Braithwhite’s searing commentary, focused on female beauty, exposes the misogynistic undercurrents of how societies value women. Korede, the more compassionate and competent sister, is often overlooked, and she can’t even criticize Ayoola without being dismissed as jealous. But Braithwhite carefully shows how beauty isn’t always a blessing. Ayoola’s enjoyment of her halo effect doesn’t hide how the emphasis placed on her looks has damaged her, as she lacks empathy, fails to grasp proper behavior on serious occasions, and holds an understandably cynical view of men (“…a pretty face. That’s all they ever want”) who value her looks but know nothing of her interests or talents. Considering the good fortune showered on Ayoola for existing while beautiful, there is some mystery behind her evolution into a literal mankiller. But the more compelling question is why Korede continues to helps her, given her resentment and horror. The answer to both questions lies in their shared history and bond as sisters.

The Reading Year Wrap Up

This year’s reading, whether disturbing (We Need to Talk About Kevin, The Perfect Nanny [alternative title, Lullaby]) or comforting (all the Rick Riordan books I read with my kiddo), often served as a connection point with the outside world, one that patiently waited for me when the current events left me too tired to read. While it might seem activities like reading should be a lower priority during troubling times, I can’t help but think how much art, music, books, television, etc., served as a balm whether I needed mindless distraction or a reminder that were bigger things besides my own cares. Art matters, particularly when life is difficult. As 2021 will continue (at least for now) where 2020 left off, I plan to stock up on few books (in addition to this year’s Christmas haul). Whether the coming year brings good news or not, I hope to have a good book on hand.

Happy reading, all!

NOTES


[*]I would be remiss to ignore Adichie’s controversial remarks about transwomen, even though they do not appear this book. While she later clarified her statement, it’s important to understand why her remarks missed the mark so that we do a better job of making feminism more intersectional.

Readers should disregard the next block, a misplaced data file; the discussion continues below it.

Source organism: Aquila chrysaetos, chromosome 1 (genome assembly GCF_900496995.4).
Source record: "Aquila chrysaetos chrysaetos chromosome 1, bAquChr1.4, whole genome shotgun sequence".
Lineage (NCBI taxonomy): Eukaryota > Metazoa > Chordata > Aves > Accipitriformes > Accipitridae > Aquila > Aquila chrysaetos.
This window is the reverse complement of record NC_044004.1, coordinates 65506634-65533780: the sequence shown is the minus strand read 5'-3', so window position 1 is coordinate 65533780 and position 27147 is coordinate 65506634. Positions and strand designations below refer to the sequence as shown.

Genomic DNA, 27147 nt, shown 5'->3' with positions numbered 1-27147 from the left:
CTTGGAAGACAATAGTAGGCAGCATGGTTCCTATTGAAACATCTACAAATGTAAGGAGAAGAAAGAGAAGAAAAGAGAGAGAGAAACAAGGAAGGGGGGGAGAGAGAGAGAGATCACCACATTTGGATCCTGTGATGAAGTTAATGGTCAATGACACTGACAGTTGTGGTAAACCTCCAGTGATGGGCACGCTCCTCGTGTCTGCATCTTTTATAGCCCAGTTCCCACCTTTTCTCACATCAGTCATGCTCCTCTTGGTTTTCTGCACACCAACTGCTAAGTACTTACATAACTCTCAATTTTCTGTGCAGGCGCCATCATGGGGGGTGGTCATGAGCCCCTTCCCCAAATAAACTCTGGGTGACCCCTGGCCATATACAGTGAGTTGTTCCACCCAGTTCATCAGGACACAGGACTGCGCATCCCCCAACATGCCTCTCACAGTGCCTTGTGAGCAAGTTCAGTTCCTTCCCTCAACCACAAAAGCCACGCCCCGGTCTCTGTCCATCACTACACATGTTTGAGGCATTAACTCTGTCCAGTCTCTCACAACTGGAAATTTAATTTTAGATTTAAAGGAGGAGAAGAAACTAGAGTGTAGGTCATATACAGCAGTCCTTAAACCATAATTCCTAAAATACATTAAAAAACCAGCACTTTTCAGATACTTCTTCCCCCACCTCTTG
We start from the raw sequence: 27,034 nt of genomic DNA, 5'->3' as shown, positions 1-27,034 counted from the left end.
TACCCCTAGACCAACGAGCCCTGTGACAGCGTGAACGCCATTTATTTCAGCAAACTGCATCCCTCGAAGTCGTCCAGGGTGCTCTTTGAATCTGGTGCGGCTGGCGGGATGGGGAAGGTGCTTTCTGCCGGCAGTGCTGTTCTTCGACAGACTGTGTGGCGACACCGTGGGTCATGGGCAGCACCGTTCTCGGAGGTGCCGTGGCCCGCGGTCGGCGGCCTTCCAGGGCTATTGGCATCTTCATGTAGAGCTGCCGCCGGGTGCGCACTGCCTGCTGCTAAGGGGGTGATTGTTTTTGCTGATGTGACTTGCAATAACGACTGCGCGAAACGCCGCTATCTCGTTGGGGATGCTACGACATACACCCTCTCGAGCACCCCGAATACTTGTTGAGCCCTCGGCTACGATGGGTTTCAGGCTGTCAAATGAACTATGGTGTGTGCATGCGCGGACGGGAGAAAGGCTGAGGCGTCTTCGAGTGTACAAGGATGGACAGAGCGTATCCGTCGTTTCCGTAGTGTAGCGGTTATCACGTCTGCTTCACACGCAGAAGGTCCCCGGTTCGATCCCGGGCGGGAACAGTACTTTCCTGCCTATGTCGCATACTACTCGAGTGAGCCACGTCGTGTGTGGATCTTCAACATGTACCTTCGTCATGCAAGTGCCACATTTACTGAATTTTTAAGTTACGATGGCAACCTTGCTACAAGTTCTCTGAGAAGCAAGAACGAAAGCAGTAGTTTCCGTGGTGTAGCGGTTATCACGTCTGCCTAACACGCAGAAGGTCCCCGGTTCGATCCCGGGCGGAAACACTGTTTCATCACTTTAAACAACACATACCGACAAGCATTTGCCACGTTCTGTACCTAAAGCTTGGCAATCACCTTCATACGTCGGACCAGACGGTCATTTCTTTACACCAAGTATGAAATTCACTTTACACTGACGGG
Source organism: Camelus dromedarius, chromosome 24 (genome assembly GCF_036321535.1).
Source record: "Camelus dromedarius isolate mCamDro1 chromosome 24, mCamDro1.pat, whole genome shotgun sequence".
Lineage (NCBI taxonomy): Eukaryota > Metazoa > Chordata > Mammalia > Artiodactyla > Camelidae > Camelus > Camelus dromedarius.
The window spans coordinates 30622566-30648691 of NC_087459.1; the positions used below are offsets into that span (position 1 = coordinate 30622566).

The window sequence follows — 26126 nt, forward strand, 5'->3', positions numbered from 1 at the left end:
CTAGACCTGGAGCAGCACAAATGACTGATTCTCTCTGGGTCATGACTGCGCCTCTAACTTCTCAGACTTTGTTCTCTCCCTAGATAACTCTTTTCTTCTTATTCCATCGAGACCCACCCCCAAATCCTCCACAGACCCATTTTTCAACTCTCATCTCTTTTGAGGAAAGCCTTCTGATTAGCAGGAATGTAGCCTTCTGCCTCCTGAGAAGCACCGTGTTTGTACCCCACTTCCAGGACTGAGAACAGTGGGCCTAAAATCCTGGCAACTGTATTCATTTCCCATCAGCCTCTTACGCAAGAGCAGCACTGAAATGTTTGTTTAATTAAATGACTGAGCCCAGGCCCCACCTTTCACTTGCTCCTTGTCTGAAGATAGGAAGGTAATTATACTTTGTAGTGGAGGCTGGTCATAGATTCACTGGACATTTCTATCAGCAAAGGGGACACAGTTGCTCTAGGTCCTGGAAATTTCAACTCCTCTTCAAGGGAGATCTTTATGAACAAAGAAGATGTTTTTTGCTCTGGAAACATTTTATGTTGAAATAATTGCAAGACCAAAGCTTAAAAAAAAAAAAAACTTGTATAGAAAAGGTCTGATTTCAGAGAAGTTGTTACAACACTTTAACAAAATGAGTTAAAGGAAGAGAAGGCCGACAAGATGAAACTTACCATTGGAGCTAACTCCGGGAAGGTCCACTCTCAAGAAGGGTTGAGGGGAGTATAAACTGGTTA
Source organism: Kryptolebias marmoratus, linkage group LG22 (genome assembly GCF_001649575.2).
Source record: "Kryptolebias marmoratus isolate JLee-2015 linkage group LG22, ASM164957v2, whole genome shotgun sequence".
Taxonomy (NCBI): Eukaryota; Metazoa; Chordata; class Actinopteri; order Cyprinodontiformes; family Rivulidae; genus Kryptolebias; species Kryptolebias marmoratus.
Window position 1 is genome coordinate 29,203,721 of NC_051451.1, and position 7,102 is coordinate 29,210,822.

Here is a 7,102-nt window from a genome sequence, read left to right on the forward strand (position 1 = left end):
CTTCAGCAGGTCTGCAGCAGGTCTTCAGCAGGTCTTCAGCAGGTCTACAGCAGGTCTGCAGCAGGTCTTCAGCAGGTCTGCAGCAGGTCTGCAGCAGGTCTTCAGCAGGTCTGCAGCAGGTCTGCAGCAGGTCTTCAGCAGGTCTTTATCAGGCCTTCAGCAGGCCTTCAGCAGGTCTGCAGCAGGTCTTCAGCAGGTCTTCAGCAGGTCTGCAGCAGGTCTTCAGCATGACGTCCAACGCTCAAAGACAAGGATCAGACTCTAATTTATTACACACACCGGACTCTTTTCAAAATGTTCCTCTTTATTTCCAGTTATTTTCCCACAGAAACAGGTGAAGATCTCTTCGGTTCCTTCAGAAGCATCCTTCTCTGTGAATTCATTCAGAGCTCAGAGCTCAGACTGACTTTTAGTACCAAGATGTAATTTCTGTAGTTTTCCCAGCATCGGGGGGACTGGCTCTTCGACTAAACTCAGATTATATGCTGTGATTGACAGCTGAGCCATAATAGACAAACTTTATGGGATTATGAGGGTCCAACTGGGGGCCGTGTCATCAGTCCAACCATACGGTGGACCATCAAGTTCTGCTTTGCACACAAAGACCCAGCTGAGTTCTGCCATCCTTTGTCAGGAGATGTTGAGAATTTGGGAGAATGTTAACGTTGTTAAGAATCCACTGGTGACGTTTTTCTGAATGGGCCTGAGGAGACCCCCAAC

[†] I stayed up to the early hours to finish this book, and it did not disappoint. Read here for a more in-depth analysis of the book and interview with the author, Silvia Moreno-Garcia.

[‡]And, you know, letting boyfriends live.

Uplifting Reading for the Quarantine: the Inspiration in Michelle Obama’s Becoming

“For every door that’s been opened to me, I’ve tried to open my door to others.”

When I began writing this post about the books I read over the last few months, I focused on a few I wanted to highlight for Black History[*] and Women’s History Months. What I wrote, however, seemed to strike the wrong note as the COVID-19 pandemic emerged. I still will assert that it’s always a great time to read more books written by black and/or women writers, but I’m going to put the cheekier tone on hold. For now. Instead, I’m focusing on reviewing a book that I feel provides inspiration for these troubling times: Michelle Obama’s memoir, Becoming.

At the end of Becoming, Michelle challenges us to reconsider how we look at our circumstances. Within a week, the area where I live in Pennsylvania went from practicing social distancing to receiving stay-at-home orders.[†] Right now, it’s easy to view these restrictions as confining, but it’s also easy to reframe this effort as doing our part in limiting this disease’s spread. We might not be able to control our circumstances, but we can choose how we consider such situations. Michelle Obama’s story has many lessons, but the power of shaping your own narrative is an important one.

(TLDR: For those of you needing a quarantine read that keeps your hope afloat, check out my review of Becoming and see if it appeals to you. Stay safe, everyone.)


Becoming